You may want to add other drivers to your car insurance policy for a multitude of reasons, such as if you get married or your child gets their driver’s license. Before adding anyone to your auto insurance policy, however, it is important to know the ins and outs of doing so as well as the limits to how many people you can add.
The maximum number of drivers you may add to a single car insurance policy is generally 4 or 5, although this can vary depending on your insurance provider. It may also depend on how many vehicles you have on your policy, the limits of which can also vary.
Who Can You Add to a Car Insurance Policy?
In general, the only people you may add to your car insurance policy are those who live at your same address, including family members. You can add non-family members to an auto insurance policy such as unmarried partners and roommates, but this is generally advised against.
There are some individuals that may not be covered under your auto insurance policy even if they live in the same household, however. These are called excluded drivers. Excluded drivers are typically high risk drivers that an insurance provider excludes from a policy. For example, say your roommate is a high risk driver, meaning they have a poor driving record or significantly low credit score. An insurance provider may insure your vehicle on the promise that you will not let your roommate operate the vehicle. If you do give permission to your roommate to drive the vehicle, they will not be covered for any accidents that occur. The incident can also lead to your policy being cancelled.
Insurance agents may recommend you keep the amount of people on your car insurance policy to a minimum.
Why Should You Not Add People to Your Car Insurance Policy?
Adding other drivers to your policy can be the best decision in a lot of cases, but it is a decision that should not be taken lightly for a variety of reasons. In part, it is because you will not share the risk level of the other driver when it comes to your car insurance premiums.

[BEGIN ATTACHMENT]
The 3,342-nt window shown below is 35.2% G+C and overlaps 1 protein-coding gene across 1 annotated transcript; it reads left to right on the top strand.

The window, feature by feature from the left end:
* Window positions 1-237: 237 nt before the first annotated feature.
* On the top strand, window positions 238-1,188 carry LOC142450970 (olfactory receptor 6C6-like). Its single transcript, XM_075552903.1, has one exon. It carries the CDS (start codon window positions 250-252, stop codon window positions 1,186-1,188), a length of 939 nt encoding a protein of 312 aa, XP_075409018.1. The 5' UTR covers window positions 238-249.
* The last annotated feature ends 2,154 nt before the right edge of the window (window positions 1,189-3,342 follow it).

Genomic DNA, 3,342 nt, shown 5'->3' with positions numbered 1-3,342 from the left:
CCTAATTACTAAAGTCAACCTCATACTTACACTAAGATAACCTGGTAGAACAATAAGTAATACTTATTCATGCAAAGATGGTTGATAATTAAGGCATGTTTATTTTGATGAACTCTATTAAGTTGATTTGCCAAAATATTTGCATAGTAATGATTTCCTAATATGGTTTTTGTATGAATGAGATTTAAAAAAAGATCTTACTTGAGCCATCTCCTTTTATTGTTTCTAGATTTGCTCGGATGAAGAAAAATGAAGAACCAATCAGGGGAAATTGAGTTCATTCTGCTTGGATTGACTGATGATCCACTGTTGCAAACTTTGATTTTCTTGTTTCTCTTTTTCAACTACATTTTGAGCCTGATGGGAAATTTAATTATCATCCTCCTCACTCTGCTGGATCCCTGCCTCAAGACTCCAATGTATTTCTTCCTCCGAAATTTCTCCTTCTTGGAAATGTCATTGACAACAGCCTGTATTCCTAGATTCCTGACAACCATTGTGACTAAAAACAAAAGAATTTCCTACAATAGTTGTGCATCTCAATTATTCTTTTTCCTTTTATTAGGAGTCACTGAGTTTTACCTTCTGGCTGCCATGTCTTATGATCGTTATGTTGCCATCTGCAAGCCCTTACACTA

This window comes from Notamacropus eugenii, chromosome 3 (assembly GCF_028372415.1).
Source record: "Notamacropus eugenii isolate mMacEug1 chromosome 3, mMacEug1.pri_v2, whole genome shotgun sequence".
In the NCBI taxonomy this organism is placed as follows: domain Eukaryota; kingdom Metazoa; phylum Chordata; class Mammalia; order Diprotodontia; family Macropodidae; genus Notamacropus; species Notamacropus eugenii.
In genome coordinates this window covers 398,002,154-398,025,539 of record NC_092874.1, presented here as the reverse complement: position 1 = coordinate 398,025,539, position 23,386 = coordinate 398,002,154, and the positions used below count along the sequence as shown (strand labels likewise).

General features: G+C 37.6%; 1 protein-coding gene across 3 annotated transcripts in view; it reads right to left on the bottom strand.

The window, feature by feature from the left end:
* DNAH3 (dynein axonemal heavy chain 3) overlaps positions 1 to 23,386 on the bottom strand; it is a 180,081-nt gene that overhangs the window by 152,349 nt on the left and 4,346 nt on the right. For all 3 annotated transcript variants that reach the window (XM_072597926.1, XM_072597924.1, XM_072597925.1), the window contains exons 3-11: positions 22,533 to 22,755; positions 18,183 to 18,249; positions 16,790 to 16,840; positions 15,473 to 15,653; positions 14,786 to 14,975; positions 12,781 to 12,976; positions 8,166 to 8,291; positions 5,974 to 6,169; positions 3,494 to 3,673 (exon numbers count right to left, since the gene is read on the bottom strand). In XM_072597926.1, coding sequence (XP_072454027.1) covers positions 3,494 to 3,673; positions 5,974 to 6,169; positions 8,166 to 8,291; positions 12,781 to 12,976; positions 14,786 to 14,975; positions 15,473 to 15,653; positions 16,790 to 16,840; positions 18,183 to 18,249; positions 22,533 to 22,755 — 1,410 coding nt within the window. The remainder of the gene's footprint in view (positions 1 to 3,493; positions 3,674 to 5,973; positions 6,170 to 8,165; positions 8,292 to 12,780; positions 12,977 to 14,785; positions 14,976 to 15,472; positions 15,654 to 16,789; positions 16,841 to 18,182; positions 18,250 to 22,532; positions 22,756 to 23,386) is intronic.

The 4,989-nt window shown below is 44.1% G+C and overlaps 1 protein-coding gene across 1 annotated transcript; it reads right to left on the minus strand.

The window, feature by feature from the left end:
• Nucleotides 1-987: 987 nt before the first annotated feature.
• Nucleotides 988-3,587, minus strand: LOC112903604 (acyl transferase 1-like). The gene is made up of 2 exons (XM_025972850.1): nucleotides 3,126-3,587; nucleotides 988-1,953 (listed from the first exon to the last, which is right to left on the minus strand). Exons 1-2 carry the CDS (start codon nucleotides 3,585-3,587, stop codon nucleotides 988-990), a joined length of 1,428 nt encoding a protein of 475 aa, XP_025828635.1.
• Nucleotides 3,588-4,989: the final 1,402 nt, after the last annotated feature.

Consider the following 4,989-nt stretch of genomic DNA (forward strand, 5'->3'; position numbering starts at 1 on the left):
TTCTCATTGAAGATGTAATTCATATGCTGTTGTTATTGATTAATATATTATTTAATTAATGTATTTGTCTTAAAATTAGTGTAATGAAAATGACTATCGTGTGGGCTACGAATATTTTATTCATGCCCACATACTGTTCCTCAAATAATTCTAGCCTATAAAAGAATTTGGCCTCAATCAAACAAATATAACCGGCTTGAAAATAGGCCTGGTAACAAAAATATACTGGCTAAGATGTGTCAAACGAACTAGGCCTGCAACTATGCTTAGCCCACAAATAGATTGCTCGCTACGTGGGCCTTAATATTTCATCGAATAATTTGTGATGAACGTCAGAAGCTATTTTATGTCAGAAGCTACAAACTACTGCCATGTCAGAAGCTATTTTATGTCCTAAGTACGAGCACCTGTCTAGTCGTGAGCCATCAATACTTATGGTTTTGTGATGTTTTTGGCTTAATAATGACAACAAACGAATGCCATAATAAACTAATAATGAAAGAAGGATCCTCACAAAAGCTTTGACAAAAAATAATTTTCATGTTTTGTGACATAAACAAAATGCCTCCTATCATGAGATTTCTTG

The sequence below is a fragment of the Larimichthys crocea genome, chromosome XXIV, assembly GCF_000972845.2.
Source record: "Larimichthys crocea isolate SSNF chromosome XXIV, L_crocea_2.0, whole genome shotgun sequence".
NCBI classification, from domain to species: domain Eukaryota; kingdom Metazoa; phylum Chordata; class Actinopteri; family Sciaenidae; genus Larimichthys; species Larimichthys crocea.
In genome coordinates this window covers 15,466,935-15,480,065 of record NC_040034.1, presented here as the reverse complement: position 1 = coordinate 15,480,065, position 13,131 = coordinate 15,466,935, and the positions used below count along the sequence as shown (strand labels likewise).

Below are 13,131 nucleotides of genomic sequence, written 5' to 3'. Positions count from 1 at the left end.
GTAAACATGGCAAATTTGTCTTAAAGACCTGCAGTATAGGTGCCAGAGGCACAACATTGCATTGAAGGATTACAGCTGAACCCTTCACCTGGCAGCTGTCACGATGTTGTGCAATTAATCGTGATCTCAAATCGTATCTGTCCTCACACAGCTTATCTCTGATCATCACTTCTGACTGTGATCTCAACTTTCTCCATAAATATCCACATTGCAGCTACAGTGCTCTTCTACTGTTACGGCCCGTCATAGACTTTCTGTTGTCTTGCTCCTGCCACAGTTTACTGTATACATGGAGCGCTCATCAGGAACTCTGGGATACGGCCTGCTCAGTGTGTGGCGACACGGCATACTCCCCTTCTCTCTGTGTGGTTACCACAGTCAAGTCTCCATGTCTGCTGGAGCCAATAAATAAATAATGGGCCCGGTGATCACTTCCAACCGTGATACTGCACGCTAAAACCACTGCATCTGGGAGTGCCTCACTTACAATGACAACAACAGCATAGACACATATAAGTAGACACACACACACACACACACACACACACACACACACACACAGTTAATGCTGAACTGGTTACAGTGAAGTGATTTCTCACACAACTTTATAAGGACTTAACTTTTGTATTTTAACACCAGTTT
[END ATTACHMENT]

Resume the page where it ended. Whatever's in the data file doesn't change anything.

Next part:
Excluded drivers, for example, are seen by the insurance provider as too risky to insure, meaning they are likely to file a claim and cost the insurer money. When you add another driver to your policy, their risk transfers to your policy. The more likely they are to file a claim, the more an insurer may charge to cover them, you and your vehicle. This is why parents often see a significant rise in their auto insurance premiums after adding their teenage driver to a policy, as teenagers are the age group considered at the highest risk of an accident.
The other driver’s credit score can also influence your car insurance rates.
This isn’t to say that you should never add another driver to your policy, however. In fact, adding someone with a better driving record or credit score can actually help save you money on car insurance, especially if you’re struggling to file a policy. First, be sure to speak with your insurance agent and ask what the best course of action is. Also keep in mind that coverage on policies may change if someone within your household moves out (such as if you break up with your partner while they are on your car insurance policy).
How Much Does It Cost to Add Someone Else to Your Car Insurance Policy?
In general, you could see a rise by 100% or more in your annual premiums after adding another driver to your car insurance policy. This depends on several factors, however, such as:
· The person you’re adding
· Any vehicles you’re adding (value, model, etc.)
· Coverage limits
· Insurance provider
Adding another vehicle to your policy along with another driver may cost more than simply adding another driver to your single vehicle policy depending on different aspects of the vehicle. More expensive vehicles as well as those built for speed (such as sports cars) typically cost more to insure while vehicles with high safety ratings can cost less to insure.
No matter who you plan on adding to your policy, speak with an insurance agent about how it will affect your credit and insurance rates. Limitations and rules by differ state by state.